Surveys in Applied Mathematics by Joseph B. Keller, David W. McLaughlin, George C.

By Joseph B. Keller, David W. McLaughlin, George C. Papanicolaou

Partial differential equations play a critical position in lots of branches of technology and engineering. as a result it is very important clear up difficulties regarding them. One element of fixing a partial differential equation challenge is to teach that it's well-posed, i. e. , that it has one and just one answer, and that the answer relies consistently at the information of the matter. one other point is to procure certain quantitative information regarding the answer. the normal approach for doing this used to be to discover a illustration of the answer as a sequence or imperative of recognized certain features, after which to judge the sequence or quintessential by means of numerical or by way of asymptotic tools. the inability of this technique is that there are fairly few difficulties for which such representations are available. for this reason, the conventional procedure has been changed via equipment for direct answer of difficulties both numerically or asymptotically. this text is dedicated to a specific technique, known as the "ray method," for the asymptotic resolution of difficulties for linear partial differential equations governing wave propagation. those equations contain a parameter, corresponding to the wavelength. . \, that's small in comparison to all different lengths within the challenge. The ray strategy is used to build an asymptotic growth of the answer that is legitimate close to . . \ = zero, or equivalently for okay = 21r I A close to infinity.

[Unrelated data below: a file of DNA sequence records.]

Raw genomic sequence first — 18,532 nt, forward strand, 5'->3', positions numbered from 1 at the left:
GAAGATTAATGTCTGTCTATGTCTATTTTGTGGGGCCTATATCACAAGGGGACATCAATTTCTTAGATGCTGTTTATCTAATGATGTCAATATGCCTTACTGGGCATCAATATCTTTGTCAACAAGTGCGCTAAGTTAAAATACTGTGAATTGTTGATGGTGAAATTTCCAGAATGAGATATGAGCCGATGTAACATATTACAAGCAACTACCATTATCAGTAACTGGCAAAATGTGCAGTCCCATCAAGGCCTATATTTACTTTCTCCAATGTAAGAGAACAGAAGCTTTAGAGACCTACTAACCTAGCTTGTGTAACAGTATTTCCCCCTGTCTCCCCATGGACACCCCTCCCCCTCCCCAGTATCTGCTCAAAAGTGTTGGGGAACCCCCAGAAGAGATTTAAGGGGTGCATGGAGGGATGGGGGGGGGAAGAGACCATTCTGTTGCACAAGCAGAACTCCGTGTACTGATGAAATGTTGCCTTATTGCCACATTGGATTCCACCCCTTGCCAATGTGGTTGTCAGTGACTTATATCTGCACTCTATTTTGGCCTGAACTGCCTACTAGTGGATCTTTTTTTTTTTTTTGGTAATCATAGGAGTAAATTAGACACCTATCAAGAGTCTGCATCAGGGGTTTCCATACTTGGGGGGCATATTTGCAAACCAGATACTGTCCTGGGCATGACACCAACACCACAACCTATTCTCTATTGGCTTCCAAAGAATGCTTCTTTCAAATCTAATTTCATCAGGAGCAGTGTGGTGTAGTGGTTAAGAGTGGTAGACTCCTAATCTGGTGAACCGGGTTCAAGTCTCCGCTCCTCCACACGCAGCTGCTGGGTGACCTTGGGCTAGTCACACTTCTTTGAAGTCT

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11. from the prescribed boundary conditions. Instead they can be obtained either from the solution of canonical problems or by boundary layer methods [3]. The latter methods for > 0. For some purposes, it might suffice to dealso yield the values of the termine D experimentally. In general, the diffraction coefficient depends on the local geometrical properties of M, the local values of the index of refraction, the directions of both incident and diffracted rays, and the wave number k; and it vanishes in the limit k ---+ oo.

It will be required shortly in our discussion of diffraction by smooth bodies. 236). 17. The Surface Eiconal Equation and Surface Rays In preparation for our study of diffraction by smooth bodies we consider now the initial value problem for the eiconal equation on a surface. We are concerned with a function 8 defined only on a surface S, and with initial values prescribed on a curve 44 Joseph B. Keller and Robert M. Lewis which lies on that surface. Let X = X ( r 1 , r2) be a parametric equation for the regular surface S.

Suppose that a plane wave is normally incident upon a plane screen containing an aperture, the edge of which is an arbitrary regular curve. Then the singly-diffracted rays emanating from each point of the edge lie in a plane perpendicular to the edge. The envelope of these planes is a cylinder with generators normal to the plane of the screen. This cylinder is a caustic surface of the singly-diffracted wave. The other caustic is the edge itself. The cross-section of the cylinder, formed by its intersection with the plane of the screen, is a curve.

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